Dental treatment for people with medical cards is in “complete chaos”, dentists have claimed.
The Irish Dental Association said "unprecedented numbers of dentists" were withdrawing from the State's dental treatment service scheme, with serious repercussions for patients.
It said the number of dentists with contracts with the Health Service Executive (HSE) to provide services to adult medical card patients under the dental treatment service scheme had fallen by about 31 per cent in the last five years.
The dental treatment service scheme covers basic dental treatment for adults with medical cards including examinations, extractions and two fillings per year. Other forms of treatment can be provided with prior approval from the HSE.
Association chief executive Fintan Hourihan said 250 dentists had left the scheme in the last year. He said there were now towns across the country which had few if any dentists providing treatment to adult medical card patients. He said fees cut under financial emergency legisation following the crash a decade ago had not been restored.
He said dentists could not afford to continue to participate. He said the last straw for many had been the failure to deliver on a promise by government to support financially the provision of personal protective equipment.
The dental association said that a fall-off in State funding and in the number of dentists participating in the scheme had resulted in medical card patients now facing: delays while seeking treatment; increased travel times while seeking that treatment; and possible reliance on the already-underfunded public dental service to provide care in areas where dental treatment service scheme contracts are not in place.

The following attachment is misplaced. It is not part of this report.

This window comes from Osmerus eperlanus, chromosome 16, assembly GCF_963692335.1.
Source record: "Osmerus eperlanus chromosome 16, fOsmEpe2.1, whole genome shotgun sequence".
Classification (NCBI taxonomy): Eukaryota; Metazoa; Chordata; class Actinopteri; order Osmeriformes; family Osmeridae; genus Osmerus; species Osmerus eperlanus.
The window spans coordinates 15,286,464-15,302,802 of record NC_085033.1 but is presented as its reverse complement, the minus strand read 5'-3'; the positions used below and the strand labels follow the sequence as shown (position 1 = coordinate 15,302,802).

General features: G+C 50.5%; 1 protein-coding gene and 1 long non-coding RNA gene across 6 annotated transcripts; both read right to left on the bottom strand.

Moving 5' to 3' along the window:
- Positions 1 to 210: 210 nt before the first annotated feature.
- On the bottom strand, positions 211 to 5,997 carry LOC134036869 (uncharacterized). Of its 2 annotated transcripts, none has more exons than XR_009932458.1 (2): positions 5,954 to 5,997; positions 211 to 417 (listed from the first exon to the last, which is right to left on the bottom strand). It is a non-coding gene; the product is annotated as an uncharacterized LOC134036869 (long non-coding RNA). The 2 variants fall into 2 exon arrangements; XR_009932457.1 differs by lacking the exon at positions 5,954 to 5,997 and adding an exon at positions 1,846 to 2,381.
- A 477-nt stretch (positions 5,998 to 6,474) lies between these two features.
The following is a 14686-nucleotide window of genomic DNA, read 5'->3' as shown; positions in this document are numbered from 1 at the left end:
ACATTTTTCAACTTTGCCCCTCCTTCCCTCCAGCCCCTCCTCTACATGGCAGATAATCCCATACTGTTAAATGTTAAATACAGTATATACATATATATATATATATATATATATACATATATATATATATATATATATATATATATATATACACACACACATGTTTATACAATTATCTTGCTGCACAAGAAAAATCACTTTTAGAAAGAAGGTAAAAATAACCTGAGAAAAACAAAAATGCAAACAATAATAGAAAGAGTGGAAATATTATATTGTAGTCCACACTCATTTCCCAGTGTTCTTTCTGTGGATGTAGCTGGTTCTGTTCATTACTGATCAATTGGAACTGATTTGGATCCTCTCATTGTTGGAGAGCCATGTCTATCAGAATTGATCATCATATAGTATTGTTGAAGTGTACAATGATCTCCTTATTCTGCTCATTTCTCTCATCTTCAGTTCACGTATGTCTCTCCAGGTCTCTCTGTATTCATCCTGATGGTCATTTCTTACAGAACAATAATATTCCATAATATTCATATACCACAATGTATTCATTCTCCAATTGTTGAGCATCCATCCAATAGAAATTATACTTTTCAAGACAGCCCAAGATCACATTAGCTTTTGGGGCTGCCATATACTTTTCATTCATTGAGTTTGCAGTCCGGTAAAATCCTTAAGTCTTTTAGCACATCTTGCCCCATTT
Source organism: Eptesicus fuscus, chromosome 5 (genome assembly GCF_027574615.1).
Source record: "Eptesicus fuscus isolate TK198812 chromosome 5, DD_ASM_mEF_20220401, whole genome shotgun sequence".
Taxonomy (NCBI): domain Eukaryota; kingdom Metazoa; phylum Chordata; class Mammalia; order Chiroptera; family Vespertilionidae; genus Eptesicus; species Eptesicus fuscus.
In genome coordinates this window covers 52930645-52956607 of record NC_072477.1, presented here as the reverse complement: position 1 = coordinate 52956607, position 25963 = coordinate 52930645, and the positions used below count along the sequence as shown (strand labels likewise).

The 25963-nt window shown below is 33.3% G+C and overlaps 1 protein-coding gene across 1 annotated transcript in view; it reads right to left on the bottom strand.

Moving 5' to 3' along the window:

The association said that between 2017 and 2020, State spending on the scheme providing dental care for medical card patients decreased by 30 per cent from €5.5 million to €3.8 million.
It said that “according to HSE figures, the number of dental treatment service scheme contracts held by dentists nationwide has fallen by 31 per cent between 2015 and 2020, from 1,847 to 1,279”.
Mr Hourihan said that the fall in funding and participating dentists was “hugely damaging” for patients nationwide.
“This is an unprecedented crisis in dentistry. In 2020, almost one-quarter of participating dentists nationwide left this scheme which is utterly unfit for purpose. Dentists simply cannot afford to participate, leading to complete chaos.”
He said that the nature of the medical card crisis in dentistry was unprecedented in scale and dentists were disillusioned with the Government’s lack of action on the matter.
"We have sought to engage with the Department of Health to modify this scheme over many years to no avail. Increasingly, our members believe that the refusal to acknowledge this reality and the general approach of the Department of Health suggests a level of disrespect, if not contempt, for medical card patients and the dentists contracted to care for them. It also shows scant regard or understanding of the impact of this crisis on vulnerable patients who are unable to afford access to vital dental care."
Mr Hourihan said that significant extra costs being incurred by general dental practices during the Covid-19 pandemic were making the existing dental treatment service scheme completely unviable.
“Dentists want to be able to provide care for medical card patients, but the Government is leaving them with little choice but to minimise their involvement or withdraw.”